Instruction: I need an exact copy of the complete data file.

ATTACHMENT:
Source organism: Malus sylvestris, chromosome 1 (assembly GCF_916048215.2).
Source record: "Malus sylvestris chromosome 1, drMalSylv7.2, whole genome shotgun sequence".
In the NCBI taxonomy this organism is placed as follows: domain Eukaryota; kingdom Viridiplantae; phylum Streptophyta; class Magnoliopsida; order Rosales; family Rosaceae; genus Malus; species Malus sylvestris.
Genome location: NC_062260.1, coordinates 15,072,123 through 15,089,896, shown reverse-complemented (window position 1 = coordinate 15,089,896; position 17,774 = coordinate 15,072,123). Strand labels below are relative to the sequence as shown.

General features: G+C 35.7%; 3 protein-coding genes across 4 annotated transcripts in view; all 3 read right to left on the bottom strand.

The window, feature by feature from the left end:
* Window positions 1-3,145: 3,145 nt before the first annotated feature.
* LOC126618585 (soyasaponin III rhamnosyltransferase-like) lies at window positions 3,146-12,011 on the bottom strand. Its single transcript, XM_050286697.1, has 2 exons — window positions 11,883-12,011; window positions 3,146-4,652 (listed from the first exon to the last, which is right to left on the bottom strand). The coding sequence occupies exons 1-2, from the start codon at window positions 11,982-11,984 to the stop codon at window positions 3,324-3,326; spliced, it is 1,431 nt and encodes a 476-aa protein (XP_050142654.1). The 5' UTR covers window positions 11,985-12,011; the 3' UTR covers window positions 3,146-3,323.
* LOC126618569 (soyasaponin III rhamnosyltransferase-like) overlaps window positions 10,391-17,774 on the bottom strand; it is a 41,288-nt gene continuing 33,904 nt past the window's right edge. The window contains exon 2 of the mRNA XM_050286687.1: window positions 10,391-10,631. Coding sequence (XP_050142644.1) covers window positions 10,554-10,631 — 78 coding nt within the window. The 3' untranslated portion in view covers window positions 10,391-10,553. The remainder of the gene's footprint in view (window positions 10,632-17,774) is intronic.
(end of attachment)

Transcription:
Source organism: Malus sylvestris, chromosome 1 (assembly GCF_916048215.2).
Source record: "Malus sylvestris chromosome 1, drMalSylv7.2, whole genome shotgun sequence".
In the NCBI taxonomy this organism is placed as follows: domain Eukaryota; kingdom Viridiplantae; phylum Streptophyta; class Magnoliopsida; order Rosales; family Rosaceae; genus Malus; species Malus sylvestris.
Genome location: NC_062260.1, coordinates 15,072,123 through 15,089,896, shown reverse-complemented (window position 1 = coordinate 15,089,896; position 17,774 = coordinate 15,072,123). Strand labels below are relative to the sequence as shown.

General features: G+C 35.7%; 3 protein-coding genes across 4 annotated transcripts in view; all 3 read right to left on the bottom strand.

The window, feature by feature from the left end:
* Window positions 1-3,145: 3,145 nt before the first annotated feature.
* LOC126618585 (soyasaponin III rhamnosyltransferase-like) lies at window positions 3,146-12,011 on the bottom strand. Its single transcript, XM_050286697.1, has 2 exons — window positions 11,883-12,011; window positions 3,146-4,652 (listed from the first exon to the last, which is right to left on the bottom strand). The coding sequence occupies exons 1-2, from the start codon at window positions 11,982-11,984 to the stop codon at window positions 3,324-3,326; spliced, it is 1,431 nt and encodes a 476-aa protein (XP_050142654.1). The 5' UTR covers window positions 11,985-12,011; the 3' UTR covers window positions 3,146-3,323.
* LOC126618569 (soyasaponin III rhamnosyltransferase-like) overlaps window positions 10,391-17,774 on the bottom strand; it is a 41,288-nt gene continuing 33,904 nt past the window's right edge. The window contains exon 2 of the mRNA XM_050286687.1: window positions 10,391-10,631. Coding sequence (XP_050142644.1) covers window positions 10,554-10,631 — 78 coding nt within the window. The 3' untranslated portion in view covers window positions 10,391-10,553. The remainder of the gene's footprint in view (window positions 10,632-17,774) is intronic.